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first_imgA CO Donegal man who became a TV hit after appearing on a top-rated show in America has been lucky again – after landing a super new job with a millionaire!Craig Magee was minding his own business while on holiday in Hollywood in September when he accidentally walked onto the set of the Ellen Degeneres Show.The normally chatty host was left almost speechless when the Irish hunk Craig, 25, from Kirskstown, quickly whipped off his t-shirt. Now Craig has told Donegal Daily he got luck again just a few days later on the island of Fiji where he and girlfriend Jayne had stopped off on their way to New Zealand where he was hoping to get a job.“After I left the USA I had a stop over in Fiji for ten days. As I’d been traveling for around three weeks already I was starting to think about funds so I had to get in to my job seeking mode,” said Craig.“So while I was sitting in a bar in a Fiji resort I struck up a conversation with a middle aged couple and funny enough they happened to be from Auckland which was my next destination.“I proceeded to fight my corner in regards to the Ireland rugby team’s performance in the last world cup and tried to make him bite by saying how lucky the kiwis were to beat France but he just shrugged and laughed at me! Pretty justified!! “As conversation continued he asked me what my plans were for when I got to Auckland and I proceeded to tell him that I worked in construction and there it was, BINGO, he happened to be a building contractor with a big project starting the day I was to arrive.“So I spent a few days with them and he offered me work which I gladly accepted.. Job seeking the Irish way is always best! Who needs stress of CVs when gods gave us the gift of the gab!!”Craig got settled in digs last weekend.“I started work on the Monday morning, on a 3 million dollar mansion in the Orakai basin outside the city. Its almost like the Hollywood of Auckland,” said the Donegal man.He says Auckland is a diverse and very clean city. “People are very friendly and helpful although its sometimes is hard to believe you are in New Zealand with such a big Asian community,” said Craig.“It’s been a pretty vibrant atmosphere recently with the arrival of all the triathlon athletes from all the different countries. I’ve tried my best to follow and cheer all the Irish athletes home and I took great pride in seeing Constadine Dohertys’ great performance in the junior boys triathlon. Auckland’s got a massive running culture with cycling being very popular as well. Rugby, of course always gets priority however… So all in all, if you like your exercise, Auckland’s for you,” he said.“I spend most of my spare time getting some photographs and visiting the local islands where the scenery is phenomenal. Restaurants and bars are priced relatively similar to home and seafood is brilliant.“Work in NZ seems to be pretty easy to come by from speaking to others. On entering the workforce all you need to apply for is your IRD number which is your tax number, set up a bank account (which is very straight forward) and the will to work with a smile on your face.Moving to Christchurch is also on my to do list. As everybody knows the earthquakes are a major talking point but I have been reassured that if you allow the quakes to stop you from going there for work I’d be missing out. “Speaking to a Galway man and his girlfriend last week he spoke of the Irish community their and how it reminded him of home. Of course, I asked why and he proceeded to tell me of the Gaelic football and the soccer teams the Irish boys were involved in there and also how the difficult times have pulled people together because they have to. ” Every man helps the next man,he said, then we move next door, that’s how it is. The money is good and you can have all the work you want”.LUCKY DONEGAL MAN CRAIG GOES FROM US TV STRIP TO JOB WORKING FOR MILLIONAIRE! was last modified: October 31st, 2012 by BrendaShare this:Click to share on Facebook (Opens in new window)Click to share on Twitter (Opens in new window)Click to share on LinkedIn (Opens in new window)Click to share on Reddit (Opens in new window)Click to share on Pocket (Opens in new window)Click to share on Telegram (Opens in new window)Click to share on WhatsApp (Opens in new window)Click to share on Skype (Opens in new window)Click to print (Opens in new window)Tags:LUCKY DONEGAL MAN CRAIG GOES FOR US TV STRIP TO JOB WORKING FOR MILLIONAIRE!last_img read more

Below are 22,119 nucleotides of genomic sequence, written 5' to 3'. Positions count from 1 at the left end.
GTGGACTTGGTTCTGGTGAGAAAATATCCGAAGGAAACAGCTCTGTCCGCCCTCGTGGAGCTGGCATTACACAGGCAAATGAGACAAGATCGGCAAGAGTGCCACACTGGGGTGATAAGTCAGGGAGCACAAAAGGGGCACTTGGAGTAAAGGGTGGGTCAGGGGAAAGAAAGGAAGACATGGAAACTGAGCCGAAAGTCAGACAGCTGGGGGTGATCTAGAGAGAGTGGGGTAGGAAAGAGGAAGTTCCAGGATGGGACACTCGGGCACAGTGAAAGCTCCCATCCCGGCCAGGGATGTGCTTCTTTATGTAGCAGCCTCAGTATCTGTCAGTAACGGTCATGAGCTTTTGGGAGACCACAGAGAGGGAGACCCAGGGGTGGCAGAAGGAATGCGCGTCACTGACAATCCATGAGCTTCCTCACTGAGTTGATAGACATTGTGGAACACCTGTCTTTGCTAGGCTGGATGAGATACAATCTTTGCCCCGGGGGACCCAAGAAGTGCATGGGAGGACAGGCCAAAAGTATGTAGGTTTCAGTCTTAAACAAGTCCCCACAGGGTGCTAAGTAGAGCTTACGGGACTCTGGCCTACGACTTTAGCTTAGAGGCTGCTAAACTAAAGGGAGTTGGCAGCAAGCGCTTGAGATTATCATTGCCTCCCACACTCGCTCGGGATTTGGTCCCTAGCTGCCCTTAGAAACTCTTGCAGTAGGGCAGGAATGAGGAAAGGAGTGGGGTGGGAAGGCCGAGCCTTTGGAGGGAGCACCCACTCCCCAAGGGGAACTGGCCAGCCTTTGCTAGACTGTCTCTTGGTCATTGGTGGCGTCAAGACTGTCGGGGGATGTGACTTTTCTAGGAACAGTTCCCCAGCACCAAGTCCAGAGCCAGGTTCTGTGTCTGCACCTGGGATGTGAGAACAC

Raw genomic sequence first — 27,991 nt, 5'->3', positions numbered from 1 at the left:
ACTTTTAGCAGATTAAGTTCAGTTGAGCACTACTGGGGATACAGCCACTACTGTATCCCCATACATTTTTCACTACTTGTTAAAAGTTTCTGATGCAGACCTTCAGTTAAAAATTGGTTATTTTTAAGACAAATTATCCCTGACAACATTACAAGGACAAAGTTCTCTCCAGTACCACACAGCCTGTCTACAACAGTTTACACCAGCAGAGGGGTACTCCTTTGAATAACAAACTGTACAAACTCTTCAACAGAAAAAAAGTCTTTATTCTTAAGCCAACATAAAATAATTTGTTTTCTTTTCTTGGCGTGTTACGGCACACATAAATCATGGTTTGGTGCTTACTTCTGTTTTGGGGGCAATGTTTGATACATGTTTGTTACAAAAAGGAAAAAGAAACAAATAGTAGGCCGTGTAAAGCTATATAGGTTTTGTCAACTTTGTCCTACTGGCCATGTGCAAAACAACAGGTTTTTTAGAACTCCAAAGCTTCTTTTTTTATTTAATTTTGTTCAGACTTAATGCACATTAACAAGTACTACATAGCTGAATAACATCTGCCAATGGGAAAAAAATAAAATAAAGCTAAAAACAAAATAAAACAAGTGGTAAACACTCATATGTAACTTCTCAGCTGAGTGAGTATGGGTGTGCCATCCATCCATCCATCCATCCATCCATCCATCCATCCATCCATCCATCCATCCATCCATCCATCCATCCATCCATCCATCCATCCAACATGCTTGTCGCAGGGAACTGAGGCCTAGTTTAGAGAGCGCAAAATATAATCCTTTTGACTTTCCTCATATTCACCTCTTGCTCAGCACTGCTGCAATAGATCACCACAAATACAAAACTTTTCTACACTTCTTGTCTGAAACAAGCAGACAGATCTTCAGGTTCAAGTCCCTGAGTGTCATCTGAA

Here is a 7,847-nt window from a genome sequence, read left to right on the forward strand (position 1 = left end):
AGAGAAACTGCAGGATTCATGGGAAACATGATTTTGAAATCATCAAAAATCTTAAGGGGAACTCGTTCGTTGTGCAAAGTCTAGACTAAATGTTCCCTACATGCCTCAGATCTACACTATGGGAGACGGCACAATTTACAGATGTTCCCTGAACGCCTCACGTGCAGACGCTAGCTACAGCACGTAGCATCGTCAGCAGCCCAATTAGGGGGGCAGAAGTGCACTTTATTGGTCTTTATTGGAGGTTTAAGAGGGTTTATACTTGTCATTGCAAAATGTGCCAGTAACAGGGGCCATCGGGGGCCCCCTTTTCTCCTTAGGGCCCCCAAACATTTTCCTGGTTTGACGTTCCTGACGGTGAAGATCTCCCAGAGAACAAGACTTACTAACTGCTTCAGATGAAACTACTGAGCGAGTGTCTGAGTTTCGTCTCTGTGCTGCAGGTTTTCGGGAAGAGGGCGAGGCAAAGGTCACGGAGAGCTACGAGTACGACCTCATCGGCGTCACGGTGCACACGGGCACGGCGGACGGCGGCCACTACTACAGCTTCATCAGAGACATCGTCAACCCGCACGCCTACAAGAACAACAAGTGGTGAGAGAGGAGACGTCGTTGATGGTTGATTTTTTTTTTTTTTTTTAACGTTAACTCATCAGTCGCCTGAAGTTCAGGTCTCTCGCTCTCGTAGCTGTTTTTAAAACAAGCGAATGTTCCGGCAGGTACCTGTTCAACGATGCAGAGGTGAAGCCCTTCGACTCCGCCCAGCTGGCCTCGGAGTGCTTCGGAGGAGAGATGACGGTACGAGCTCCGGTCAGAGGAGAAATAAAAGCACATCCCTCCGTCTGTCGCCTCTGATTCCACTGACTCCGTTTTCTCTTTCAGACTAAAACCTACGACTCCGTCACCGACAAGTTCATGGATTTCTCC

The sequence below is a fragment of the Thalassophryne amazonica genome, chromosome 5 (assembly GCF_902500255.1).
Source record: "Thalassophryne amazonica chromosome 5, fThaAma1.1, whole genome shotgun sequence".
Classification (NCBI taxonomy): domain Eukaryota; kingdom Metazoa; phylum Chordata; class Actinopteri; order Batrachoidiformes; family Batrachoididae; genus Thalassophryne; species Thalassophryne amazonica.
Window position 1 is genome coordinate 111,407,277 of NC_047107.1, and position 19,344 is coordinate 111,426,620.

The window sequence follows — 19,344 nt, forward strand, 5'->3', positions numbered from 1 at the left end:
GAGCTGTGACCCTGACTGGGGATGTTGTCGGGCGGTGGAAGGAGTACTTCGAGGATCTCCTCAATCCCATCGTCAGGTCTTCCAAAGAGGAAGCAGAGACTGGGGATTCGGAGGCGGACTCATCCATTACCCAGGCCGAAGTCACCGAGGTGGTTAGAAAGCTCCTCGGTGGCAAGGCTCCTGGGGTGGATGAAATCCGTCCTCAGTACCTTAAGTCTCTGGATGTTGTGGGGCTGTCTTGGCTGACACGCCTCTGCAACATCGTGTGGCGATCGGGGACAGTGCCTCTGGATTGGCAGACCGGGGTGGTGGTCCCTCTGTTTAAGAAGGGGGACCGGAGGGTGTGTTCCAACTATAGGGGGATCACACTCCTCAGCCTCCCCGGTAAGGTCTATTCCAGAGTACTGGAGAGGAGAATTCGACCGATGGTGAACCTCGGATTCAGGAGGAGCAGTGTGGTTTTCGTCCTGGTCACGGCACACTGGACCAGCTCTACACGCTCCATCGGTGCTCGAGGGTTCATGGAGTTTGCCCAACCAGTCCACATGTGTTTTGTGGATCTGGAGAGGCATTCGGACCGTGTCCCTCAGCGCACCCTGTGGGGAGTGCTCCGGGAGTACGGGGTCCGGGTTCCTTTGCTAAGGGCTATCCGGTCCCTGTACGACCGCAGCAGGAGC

Caribbeans Next Top Model Expands to The Bahamas as Season 4 Kicks

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first_img Related Items: Facebook Twitter Google+LinkedInPinterestWhatsApp Facebook Twitter Google+LinkedInPinterestWhatsApp#UnitedStates, February 14, 2018 – Miami, FL – Love is in the air and so is the buzz around Season 4 of Caribbean’s Next Top Model (CNTM) as it expands to include aspiring young hopefuls from The Bahamas when it kicks off on Valentine’s Day, February 14 at 9pm on Flow 1.   According to Garry Sinclair, Caribbean President, C&W Communications, “We’re delighted to be on-board once again for the 4th season of CNTM which continues to draw bigger and bigger audiences as a platform for young Caribbean women to develop careers in the fashion industry.”Viewers are in for another captivating series which was filmed against the vibrant, rhythmic backdrop that is uniquely Jamaica, home of Season 3 winner, Shamique Simms. Miss Universe ‘98, Wendy Fitzwilliams who is also Executive Producer, Host and Chief Judge along with the sought-after fashion designer Socrates McKinney and world renowned Australian photographer, Pedro Virgil all return to the screen this season.  The expansion to The Bahamas together with the poise, grace and stunning appearance of the aspiring models set against the eclectic charm of the islands makes for another scintillating series.The off-screen excitement continues via social media as Caribbean viewers can follow their favourite girls on the show using the #CaribeNTM for exclusive behind-the-scenes footage and candid interviews.  Flow customers will have the added benefit of watching on-the-go from their tablet or mobile device with the MyFlow app as well as catch up on the past three seasons of CNTM with Flow’s Video on Demand.Sinclair added, “Flow is committed to building Caribbean content for Caribbean audiences.  In the end, regardless of who wins, the Caribbean benefits from productions that showcase the diversity, energy, talent and creativity of our people for the world to see.”Executive Producer Fitzwilliams lauded the production team and the aspiring models as well as she praised Flow for their commitment to the project.  “It has been a tremendous challenge to take a production of this magnitude from a mere concept to amazingly a 4th season.  Thanks to Flow for sticking with us, and thanks to the production team and the girls for showing up every season.   Additionally, we couldn’t have done it without the support of the Caribbean people, and our loyal viewers – thank you. Stay tuned to Flow 1, the only place you can catch CNTM every Wednesday at 9pm.  Let the season begin!”“Caribbean’s Next Top Model” is produced by Starfish Media Ltd, based on the “Next Top Model” format licensed by CBS Studios International.  Executive Producers are Dionyse Fitzwilliam, Wendy Fitzwilliam and Kiran Maharaj.Currently, “America’s Next Top Model” is under license in over 100 markets around the world and has 20 international versions in production, which includes Caribbean’s Next Top Model. “America’s Next Top Model” and the “America’s Next Top Model” format are licensed internationally by CBS Studios International.Press Release: Flowlast_img read more